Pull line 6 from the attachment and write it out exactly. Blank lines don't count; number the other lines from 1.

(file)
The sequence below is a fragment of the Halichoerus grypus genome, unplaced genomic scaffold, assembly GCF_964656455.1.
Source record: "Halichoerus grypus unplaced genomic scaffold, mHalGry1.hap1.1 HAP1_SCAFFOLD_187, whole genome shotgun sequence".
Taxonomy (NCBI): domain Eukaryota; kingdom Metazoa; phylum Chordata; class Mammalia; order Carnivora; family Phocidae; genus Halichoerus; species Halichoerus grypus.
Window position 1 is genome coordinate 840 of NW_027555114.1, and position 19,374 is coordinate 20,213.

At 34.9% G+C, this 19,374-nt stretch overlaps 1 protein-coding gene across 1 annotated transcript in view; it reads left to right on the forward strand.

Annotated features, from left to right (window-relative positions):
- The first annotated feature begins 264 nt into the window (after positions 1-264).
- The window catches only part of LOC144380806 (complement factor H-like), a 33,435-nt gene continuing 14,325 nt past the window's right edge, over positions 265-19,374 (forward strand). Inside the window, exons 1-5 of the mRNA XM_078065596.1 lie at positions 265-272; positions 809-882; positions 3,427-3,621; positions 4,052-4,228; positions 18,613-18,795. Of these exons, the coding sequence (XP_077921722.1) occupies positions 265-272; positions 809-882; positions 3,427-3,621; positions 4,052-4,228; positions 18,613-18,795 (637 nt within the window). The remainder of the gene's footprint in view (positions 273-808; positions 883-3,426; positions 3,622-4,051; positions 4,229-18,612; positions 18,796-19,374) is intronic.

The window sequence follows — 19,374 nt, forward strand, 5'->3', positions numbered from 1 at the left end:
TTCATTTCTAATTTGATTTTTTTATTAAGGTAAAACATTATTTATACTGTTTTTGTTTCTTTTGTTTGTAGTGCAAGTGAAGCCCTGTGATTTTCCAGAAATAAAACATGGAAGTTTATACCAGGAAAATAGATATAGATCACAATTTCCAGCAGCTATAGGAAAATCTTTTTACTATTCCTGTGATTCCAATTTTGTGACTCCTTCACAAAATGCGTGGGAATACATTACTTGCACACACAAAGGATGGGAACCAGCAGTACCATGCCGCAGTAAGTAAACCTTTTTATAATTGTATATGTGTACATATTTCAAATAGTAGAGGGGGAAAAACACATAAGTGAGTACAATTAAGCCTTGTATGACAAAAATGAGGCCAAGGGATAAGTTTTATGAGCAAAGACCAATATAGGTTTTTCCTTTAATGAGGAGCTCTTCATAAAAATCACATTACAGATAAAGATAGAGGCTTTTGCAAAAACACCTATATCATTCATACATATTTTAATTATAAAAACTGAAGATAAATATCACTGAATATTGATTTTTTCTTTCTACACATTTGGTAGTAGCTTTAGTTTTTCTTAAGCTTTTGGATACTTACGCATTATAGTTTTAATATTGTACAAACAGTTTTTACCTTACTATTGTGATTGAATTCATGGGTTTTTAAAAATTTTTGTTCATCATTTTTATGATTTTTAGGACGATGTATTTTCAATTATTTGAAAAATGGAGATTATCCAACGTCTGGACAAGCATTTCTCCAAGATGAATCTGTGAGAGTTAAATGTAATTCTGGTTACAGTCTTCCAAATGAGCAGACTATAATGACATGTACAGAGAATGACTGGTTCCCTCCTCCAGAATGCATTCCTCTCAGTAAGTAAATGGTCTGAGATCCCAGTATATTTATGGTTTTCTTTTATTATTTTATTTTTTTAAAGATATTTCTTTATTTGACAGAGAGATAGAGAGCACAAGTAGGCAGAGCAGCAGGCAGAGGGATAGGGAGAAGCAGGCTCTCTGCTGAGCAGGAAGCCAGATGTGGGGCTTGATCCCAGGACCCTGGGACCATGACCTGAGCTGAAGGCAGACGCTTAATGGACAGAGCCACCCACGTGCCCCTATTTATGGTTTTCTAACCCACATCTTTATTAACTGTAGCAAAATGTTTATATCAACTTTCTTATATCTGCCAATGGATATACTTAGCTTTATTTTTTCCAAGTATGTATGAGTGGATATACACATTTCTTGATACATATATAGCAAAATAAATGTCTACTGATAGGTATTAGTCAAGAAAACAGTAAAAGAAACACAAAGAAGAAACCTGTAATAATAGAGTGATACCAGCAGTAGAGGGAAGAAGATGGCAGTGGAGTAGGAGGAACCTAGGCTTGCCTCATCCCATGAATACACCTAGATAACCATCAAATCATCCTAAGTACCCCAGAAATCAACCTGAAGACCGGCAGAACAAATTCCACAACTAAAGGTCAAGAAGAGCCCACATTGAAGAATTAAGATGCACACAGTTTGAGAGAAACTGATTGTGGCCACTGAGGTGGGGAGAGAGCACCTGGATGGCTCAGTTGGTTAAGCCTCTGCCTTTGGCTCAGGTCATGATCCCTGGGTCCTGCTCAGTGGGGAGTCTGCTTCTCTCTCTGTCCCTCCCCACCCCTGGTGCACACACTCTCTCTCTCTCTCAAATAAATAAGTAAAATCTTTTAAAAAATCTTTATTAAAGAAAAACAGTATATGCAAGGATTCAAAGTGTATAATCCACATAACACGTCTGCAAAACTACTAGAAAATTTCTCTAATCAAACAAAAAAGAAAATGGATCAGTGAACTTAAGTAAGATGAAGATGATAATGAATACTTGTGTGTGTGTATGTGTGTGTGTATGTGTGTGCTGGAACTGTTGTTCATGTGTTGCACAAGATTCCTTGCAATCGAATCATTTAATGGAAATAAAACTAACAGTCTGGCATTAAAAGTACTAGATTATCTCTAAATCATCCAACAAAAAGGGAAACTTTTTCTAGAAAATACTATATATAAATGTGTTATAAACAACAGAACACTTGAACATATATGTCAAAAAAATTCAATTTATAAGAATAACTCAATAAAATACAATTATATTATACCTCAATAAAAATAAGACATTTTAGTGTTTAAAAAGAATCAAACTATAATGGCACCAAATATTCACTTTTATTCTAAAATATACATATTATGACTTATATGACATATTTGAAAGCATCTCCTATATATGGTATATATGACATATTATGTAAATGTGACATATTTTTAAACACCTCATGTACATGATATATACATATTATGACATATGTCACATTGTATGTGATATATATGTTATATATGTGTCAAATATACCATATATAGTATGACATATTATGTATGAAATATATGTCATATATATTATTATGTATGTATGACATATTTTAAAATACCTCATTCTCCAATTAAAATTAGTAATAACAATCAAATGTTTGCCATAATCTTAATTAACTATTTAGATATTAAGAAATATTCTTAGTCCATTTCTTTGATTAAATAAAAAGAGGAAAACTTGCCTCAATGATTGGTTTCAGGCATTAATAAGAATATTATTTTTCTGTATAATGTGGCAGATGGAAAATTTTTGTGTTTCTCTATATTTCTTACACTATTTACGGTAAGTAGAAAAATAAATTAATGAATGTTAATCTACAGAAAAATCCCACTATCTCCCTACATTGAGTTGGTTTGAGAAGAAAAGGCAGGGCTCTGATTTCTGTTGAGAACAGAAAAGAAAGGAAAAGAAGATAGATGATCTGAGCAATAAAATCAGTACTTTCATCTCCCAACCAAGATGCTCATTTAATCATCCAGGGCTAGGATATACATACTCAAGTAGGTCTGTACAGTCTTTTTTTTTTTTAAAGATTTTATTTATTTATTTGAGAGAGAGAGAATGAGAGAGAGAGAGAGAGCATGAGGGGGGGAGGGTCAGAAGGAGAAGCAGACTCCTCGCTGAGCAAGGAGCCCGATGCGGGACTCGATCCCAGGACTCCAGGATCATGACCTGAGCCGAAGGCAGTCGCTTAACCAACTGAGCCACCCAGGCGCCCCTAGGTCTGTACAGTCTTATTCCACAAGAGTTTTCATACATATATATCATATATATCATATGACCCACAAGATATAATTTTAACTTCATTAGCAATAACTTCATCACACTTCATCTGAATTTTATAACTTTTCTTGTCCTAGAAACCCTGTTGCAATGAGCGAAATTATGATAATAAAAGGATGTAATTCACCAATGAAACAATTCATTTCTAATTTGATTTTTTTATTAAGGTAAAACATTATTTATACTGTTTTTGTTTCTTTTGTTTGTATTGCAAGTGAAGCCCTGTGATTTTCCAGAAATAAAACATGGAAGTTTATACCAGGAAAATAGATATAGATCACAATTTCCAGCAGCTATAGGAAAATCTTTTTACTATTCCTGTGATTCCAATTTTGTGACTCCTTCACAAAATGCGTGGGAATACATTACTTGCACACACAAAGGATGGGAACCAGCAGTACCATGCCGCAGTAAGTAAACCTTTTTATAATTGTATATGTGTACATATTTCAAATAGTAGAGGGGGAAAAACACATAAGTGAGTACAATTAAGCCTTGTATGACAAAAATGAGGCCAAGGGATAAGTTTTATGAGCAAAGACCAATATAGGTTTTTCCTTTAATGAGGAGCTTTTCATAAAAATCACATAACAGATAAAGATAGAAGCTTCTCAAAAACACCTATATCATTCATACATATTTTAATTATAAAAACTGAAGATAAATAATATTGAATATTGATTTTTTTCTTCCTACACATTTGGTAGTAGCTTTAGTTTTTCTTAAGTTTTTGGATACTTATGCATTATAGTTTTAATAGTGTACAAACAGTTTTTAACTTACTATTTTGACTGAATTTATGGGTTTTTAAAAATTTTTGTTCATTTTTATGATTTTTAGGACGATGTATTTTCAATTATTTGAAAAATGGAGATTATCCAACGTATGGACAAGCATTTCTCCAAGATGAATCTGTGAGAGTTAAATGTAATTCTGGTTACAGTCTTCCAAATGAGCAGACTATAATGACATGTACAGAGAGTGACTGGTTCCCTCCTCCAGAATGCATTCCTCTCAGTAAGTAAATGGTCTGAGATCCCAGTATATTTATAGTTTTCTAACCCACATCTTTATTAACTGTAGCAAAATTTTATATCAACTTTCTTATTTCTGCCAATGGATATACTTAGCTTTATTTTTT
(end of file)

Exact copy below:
Annotated features, from left to right (window-relative positions):